The content of the project focused on constructions and basic definitions of rigid motions. As Gavin reflected, “Students were able to utilize their knowledge about constructions while learning about computer programs such as Geogebra and Photoshop.” Through the use of these programs, students became engaged in Common Core standards of practice: modeling with mathematics and using tools appropriately.

The PolyMEdron Project was not without flaw or hiccup. Technology problems such as freezing computers seemed to make the project take much longer than intended, and it lost steam in the process. Gavin further reflected, “The outcomes of the project were that students had a better understanding of how nets can be constructed to become polyhedrons, and students became very familiar with Photoshop. I do not think students were able to deepen their understanding of geometric constructions through this project which was the initial unit that we designed this project around.”

Though the content learning outcomes were not directly in line with what we set out to address, there was deeper learning as defined by Mehta (see below), in that students faced the task of doing most of the mental work themselves and that they were “playing” with the mathematics with the goal of making something artistic and representative of themselves. In terms of next steps, the teachers now have a launching point for how to address these standards next year. Whether the decision is to modify and implement a similar project or to take the standards and head in another direction with them, there was a definite learning experience for both students and teachers in this process, as always in project based learning.

The Common Core and Deeper Learning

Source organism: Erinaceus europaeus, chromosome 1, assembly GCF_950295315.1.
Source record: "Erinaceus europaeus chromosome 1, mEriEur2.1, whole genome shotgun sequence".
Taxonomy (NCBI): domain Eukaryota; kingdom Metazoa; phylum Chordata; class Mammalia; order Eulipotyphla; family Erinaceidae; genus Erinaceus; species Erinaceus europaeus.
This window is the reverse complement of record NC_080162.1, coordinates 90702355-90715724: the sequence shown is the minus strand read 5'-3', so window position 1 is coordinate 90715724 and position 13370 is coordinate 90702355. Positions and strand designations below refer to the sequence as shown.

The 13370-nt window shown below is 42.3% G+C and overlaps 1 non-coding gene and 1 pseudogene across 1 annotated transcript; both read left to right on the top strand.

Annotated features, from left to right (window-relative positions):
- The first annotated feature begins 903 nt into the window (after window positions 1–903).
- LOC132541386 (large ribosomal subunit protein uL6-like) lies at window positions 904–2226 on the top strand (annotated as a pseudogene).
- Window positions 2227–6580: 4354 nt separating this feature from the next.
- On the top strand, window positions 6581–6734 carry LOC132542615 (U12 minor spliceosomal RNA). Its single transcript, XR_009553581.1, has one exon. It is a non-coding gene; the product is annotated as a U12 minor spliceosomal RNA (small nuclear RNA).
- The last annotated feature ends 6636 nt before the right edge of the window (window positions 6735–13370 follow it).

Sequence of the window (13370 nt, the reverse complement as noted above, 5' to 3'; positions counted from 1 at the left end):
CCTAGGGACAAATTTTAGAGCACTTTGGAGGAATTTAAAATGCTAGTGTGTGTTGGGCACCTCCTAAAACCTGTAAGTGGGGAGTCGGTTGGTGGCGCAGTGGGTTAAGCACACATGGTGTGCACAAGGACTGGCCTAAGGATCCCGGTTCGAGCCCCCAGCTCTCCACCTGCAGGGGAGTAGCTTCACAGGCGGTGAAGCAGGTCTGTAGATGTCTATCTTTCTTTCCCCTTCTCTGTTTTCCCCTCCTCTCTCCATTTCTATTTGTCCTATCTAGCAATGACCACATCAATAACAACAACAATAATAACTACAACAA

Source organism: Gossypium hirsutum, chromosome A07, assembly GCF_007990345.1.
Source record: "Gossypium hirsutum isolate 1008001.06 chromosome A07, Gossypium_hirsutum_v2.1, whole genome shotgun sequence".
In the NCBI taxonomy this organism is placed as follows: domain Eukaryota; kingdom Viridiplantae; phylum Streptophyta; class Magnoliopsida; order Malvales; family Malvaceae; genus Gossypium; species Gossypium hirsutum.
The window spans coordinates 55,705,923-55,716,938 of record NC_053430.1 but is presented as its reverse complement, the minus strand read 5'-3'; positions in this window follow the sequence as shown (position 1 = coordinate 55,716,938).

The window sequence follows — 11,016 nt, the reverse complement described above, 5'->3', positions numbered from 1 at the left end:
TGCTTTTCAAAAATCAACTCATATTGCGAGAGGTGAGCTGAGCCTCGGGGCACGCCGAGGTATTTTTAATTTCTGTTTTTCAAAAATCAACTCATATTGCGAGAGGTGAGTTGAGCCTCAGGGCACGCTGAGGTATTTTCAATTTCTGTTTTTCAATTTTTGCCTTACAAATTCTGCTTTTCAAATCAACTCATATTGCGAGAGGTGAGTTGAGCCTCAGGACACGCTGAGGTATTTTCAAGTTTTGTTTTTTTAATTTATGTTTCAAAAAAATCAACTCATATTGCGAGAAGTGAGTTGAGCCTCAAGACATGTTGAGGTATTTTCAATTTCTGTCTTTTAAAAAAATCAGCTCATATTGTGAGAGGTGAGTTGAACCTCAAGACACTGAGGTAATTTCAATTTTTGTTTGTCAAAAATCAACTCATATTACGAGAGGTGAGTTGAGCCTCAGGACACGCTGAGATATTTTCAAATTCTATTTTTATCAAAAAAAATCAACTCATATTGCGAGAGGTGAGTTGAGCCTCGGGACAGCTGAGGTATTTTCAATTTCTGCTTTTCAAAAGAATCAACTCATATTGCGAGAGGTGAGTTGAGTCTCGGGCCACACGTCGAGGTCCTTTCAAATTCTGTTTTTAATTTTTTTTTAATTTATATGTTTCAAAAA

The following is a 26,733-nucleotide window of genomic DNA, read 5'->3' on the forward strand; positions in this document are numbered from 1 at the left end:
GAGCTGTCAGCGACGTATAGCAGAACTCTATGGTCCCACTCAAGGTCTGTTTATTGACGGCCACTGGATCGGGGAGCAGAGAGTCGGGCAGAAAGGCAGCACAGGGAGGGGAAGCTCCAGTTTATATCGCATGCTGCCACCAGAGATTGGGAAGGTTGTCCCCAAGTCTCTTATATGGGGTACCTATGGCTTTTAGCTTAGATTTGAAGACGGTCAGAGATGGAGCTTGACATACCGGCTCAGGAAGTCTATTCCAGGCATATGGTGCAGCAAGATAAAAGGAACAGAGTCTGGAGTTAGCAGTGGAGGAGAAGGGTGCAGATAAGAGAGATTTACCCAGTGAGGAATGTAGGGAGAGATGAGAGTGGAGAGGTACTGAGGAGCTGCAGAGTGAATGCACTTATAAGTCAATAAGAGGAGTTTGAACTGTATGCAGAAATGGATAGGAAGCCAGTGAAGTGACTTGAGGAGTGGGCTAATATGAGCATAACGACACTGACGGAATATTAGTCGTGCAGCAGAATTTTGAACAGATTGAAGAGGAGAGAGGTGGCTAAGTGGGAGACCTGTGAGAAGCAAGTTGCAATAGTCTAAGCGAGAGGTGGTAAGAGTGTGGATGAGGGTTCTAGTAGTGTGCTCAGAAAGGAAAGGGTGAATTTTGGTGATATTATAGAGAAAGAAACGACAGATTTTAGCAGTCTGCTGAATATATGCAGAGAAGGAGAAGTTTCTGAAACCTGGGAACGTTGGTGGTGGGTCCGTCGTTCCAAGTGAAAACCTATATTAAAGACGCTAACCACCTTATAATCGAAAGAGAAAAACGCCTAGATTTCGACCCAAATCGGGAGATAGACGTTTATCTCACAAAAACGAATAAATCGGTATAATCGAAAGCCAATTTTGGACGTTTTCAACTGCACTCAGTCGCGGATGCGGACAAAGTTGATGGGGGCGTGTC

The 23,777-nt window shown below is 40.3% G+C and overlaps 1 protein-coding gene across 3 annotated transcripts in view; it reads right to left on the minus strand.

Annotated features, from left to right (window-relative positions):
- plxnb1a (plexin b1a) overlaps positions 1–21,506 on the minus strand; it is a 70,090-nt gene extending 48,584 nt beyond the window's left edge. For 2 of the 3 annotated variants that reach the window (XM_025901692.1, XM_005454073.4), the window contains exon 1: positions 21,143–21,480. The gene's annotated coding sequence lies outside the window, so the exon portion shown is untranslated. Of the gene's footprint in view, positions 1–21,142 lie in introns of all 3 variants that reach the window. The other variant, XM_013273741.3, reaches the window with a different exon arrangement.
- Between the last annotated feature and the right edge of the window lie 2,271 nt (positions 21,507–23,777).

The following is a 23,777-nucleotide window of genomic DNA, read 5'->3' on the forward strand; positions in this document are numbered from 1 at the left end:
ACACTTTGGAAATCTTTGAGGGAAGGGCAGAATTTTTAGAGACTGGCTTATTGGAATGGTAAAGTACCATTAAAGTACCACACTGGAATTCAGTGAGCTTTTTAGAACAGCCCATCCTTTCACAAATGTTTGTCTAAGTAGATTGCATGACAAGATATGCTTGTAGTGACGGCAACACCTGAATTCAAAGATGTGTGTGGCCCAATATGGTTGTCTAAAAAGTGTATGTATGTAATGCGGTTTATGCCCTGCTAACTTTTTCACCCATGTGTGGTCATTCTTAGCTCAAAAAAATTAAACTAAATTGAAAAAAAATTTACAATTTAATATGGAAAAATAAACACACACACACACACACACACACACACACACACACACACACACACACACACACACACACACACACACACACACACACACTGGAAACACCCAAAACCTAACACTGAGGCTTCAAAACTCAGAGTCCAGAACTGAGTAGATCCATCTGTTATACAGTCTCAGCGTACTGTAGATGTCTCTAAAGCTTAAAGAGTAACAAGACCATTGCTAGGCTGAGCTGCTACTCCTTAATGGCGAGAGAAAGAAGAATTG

No doubt some combination of forward and backward project planning is the reality for most teachers planning projects. Nevertheless, the basic process of starting with either content or passions and then developing the rich math content through co-planning, brainstorm, questioning, and critique is one way that HTH teachers have combined our passion for projects with our desire to “give the common core a shot.” For teachers familiar with projects, it has brought an extra dimension to our math project planning time, leading to richer math projects. For teachers new to our organization, like Gavin and Allie above, it has provided a framework to structure and tune the project for next year.
Jal Mehta (2012) defines deeper learning as both challenging and open-ended. He further says that it matters to students because it is linked to questions. From the students’ perspective, there is a regular grappling with uncertainty, the real possibility of failure, and the knowledge that they are doing most of the mental work. Using our High Tech High philosophies and structures as a guide, the teachers and I have gone about the year planning math projects, this time with the Common Core in mind. In co-planning projects and then observing as the projects are put into motion, I have seen evidence of both reflective teaching and deeper learning.

The Common Core has helped to structure our conversation and guide the rich mathematics in the projects. All of our questions around teacher autonomy and deeper learning have not been answered, but our ability to infuse and even feature Common Core math within our project based learning environment is exciting. We hope the Common Core will broadly impact others as they see that the new standards really do call for deeper learning like that in project based learning.

Visit www.hightechhigh.org/math for resources that High Tech High has been using to support teachers’ transition to common core this year.

Reference Mehta, J. (2012). Teaching Differently, Learning Deeply. Kappan Magazine, 94(N2), 31-35